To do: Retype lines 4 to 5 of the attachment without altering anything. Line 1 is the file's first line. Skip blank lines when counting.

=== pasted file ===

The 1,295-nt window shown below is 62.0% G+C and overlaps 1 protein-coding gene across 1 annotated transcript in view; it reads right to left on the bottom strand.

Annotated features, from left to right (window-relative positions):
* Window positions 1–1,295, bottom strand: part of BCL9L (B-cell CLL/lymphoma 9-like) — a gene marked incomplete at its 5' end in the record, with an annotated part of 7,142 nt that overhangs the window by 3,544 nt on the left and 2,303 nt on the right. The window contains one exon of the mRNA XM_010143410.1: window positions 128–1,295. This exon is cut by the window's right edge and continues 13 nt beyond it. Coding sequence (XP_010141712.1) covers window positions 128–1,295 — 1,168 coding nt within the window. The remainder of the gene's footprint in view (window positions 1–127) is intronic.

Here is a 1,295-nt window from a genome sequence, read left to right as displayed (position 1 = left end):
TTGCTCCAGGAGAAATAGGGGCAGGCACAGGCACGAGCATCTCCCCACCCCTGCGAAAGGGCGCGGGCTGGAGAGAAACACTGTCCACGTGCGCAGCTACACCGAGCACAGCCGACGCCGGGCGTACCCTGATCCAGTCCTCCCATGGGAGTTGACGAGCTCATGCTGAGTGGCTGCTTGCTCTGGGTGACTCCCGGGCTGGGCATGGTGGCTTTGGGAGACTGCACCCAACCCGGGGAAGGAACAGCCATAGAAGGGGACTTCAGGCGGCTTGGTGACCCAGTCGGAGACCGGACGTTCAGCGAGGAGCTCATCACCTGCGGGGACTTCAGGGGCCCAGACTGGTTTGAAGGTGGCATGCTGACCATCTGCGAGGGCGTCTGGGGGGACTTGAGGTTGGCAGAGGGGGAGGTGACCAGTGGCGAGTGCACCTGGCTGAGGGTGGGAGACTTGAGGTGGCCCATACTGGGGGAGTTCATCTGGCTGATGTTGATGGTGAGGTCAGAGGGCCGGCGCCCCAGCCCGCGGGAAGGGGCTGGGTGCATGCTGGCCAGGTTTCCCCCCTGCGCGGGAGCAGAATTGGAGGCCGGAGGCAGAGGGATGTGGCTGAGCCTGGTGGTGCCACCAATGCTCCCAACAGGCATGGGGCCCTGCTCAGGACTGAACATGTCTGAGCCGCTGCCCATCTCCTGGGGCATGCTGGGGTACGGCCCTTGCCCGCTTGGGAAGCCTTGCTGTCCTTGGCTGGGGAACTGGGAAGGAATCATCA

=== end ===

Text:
Here is a 1,295-nt window from a genome sequence, read left to right as displayed (position 1 = left end):
TTGCTCCAGGAGAAATAGGGGCAGGCACAGGCACGAGCATCTCCCCACCCCTGCGAAAGGGCGCGGGCTGGAGAGAAACACTGTCCACGTGCGCAGCTACACCGAGCACAGCCGACGCCGGGCGTACCCTGATCCAGTCCTCCCATGGGAGTTGACGAGCTCATGCTGAGTGGCTGCTTGCTCTGGGTGACTCCCGGGCTGGGCATGGTGGCTTTGGGAGACTGCACCCAACCCGGGGAAGGAACAGCCATAGAAGGGGACTTCAGGCGGCTTGGTGACCCAGTCGGAGACCGGACGTTCAGCGAGGAGCTCATCACCTGCGGGGACTTCAGGGGCCCAGACTGGTTTGAAGGTGGCATGCTGACCATCTGCGAGGGCGTCTGGGGGGACTTGAGGTTGGCAGAGGGGGAGGTGACCAGTGGCGAGTGCACCTGGCTGAGGGTGGGAGACTTGAGGTGGCCCATACTGGGGGAGTTCATCTGGCTGATGTTGATGGTGAGGTCAGAGGGCCGGCGCCCCAGCCCGCGGGAAGGGGCTGGGTGCATGCTGGCCAGGTTTCCCCCCTGCGCGGGAGCAGAATTGGAGGCCGGAGGCAGAGGGATGTGGCTGAGCCTGGTGGTGCCACCAATGCTCCCAACAGGCATGGGGCCCTGCTCAGGACTGAACATGTCTGAGCCGCTGCCCATCTCCTGGGGCATGCTGGGGTACGGCCCTTGCCCGCTTGGGAAGCCTTGCTGTCCTTGGCTGGGGAACTGGGAAGGAATCATCA